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Giada's Slim-N20

Three Slim Atom/Ion 2-Based Nettop PCs Compared

We put Giada’s Slim-N20, Jetway’s Mini-TOP, and Zotac’s ZBOX to the test. Does Intel's Atom D500-series offer smooth performance in these nettops when it's paired with Nvidia’s ION 2 graphics, or does the platform fall short of entertainment excellence?

Giada’s Slim-N20 is available for $449 on It comes with 2 GB of RAM, a 320 GB hard disk, and the Windows 7 Home Premium operating system. Our white plastic test unit has an elegant Apple-ish look to it, with a brushed metal accent around its edge.

The Slim-N20 is by far the smallest nettop PC that we look at today. The case dimensions are a svelte 7” x 6.5” x 7/8”. Below is what it looks next to Nintendo’s Wii:

It’s hard to believe how far we’ve come. According to PassMark, the Atom D510 inside the Giada N20 is roughly equivalent to a 3.73 GHz Pentium 4. While this is the only 1.66 GHz Atom D510 CPU in our test group—the other models use the slightly faster 1.8 GHz D525 model—Nvidia's Ion 2 graphics chipset runs at the same 533 MHz core/1230 MHz shader/790 MHz RAM speed across all three of these PCs.

On the back of the N20, we see HDMI and VGA video outputs, an optical S/PDIF audio output, two USB ports, a gigabit Ethernet port, and the power supply input.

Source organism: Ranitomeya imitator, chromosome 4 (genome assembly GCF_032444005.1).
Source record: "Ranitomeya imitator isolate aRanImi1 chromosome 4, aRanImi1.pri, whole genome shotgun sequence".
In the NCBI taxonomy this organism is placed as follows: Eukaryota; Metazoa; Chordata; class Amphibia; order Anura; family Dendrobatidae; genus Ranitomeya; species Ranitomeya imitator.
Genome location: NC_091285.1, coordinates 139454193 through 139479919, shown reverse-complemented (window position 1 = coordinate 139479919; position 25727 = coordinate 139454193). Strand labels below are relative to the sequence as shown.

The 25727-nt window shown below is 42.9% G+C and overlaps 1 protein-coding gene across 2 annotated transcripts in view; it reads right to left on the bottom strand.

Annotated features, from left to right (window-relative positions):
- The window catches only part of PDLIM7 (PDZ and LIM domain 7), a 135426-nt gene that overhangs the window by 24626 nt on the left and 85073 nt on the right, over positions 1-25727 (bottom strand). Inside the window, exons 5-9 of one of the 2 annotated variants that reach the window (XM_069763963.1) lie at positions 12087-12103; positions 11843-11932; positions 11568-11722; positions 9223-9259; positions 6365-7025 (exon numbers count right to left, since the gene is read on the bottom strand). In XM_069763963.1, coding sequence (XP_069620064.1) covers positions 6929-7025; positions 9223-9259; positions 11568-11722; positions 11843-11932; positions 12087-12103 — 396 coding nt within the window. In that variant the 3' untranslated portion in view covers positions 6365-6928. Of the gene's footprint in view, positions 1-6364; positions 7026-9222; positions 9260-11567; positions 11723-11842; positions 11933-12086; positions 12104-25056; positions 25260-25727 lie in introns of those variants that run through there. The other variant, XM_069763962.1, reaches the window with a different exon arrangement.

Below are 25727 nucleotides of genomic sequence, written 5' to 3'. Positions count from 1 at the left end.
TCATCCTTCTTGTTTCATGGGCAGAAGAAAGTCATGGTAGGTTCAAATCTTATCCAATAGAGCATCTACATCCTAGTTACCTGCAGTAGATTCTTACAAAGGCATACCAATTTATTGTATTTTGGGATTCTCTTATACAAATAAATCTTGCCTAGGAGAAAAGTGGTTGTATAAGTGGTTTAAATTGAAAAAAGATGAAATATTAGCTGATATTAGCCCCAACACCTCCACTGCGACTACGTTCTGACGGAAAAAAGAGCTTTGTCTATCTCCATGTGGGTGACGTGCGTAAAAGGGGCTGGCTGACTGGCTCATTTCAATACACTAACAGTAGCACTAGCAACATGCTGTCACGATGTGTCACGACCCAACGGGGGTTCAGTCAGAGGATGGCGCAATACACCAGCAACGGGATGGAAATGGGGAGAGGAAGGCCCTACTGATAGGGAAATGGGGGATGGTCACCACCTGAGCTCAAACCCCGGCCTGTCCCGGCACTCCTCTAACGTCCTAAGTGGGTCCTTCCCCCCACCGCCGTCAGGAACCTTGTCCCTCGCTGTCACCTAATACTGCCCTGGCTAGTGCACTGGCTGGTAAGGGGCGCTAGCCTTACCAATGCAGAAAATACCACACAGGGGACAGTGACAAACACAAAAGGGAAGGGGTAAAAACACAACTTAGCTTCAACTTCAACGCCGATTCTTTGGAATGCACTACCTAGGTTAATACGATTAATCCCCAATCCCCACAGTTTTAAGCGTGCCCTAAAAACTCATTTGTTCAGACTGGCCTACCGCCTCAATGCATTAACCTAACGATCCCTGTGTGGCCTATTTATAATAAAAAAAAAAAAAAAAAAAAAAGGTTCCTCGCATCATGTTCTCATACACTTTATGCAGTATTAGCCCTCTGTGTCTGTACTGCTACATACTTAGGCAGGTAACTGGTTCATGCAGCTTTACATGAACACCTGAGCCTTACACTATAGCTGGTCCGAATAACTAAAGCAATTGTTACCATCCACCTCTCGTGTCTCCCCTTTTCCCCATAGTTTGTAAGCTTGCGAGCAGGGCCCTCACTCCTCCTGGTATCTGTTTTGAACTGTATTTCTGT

You can't see it, of course, but the Giada Slim-N20 is the only nettop in our roundup that offers Bluetooth wireless connectivity in addition to WiFi.

On the top of the unit, a small door conceals a memory card reader, an eSATA port, and the requisite speaker and microphone jacks. Note that the eSATA port also doubles as a USB port.

The Giada N20 comes with a metal base, an external 19 V/3.42 A DC power supply, an HDMI cable, a driver CD, a manual, a warranty card, and a remote with two AAA batteries.

The remote is a fairly standard media center-oriented piece of hardware, with requisite directional keys and playback controls. The large music button launches Windows Media Center. Of all three of the nettops we test, the Giada’s remote boasts the farthest range (at 8.5’) and the widest cone of responsiveness, with over 180 degrees of coverage. 

The Giada Slim-N20 doesn't include instructions on how to disassemble it. Presumably, the company prefers that customers don’t tackle this on their own. Having said that, it’s not overly difficult to figure out how to open it, and the bulk of the work involves simply prying the unit apart after carefully removing the two screws at the bottom.

It is impressive that the manufacturer manages squish the Giada Slim-N20’s hardware into its tiny case. The internals are impressive in that the hard disk and memory are accessible, with the DDR2 SODIMM slot on the back of the motherboard. You can see the leads for the wireless antenna attach to the sides of the case—there are no external antennas to affix.

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  • 2 Hide
    DjEaZy , December 10, 2010 5:42 AM
    ... it may be a good mac mini hackentosch...
  • 0 Hide
    hmp_goose , December 10, 2010 6:10 AM
    Retest the N20's playback with a RAM drive for the temp files; I suspect the drive system is the issue . . .
  • 1 Hide
    dEAne , December 10, 2010 8:00 AM
    Overall it is good. The benchmark is fair enough - And it is presentable too.
  • 1 Hide
    cushgod , December 10, 2010 12:10 PM
    SHould test results with a SSD complared to a "mechanical" HDD to see how much that can help an Atom move along :) 
  • 4 Hide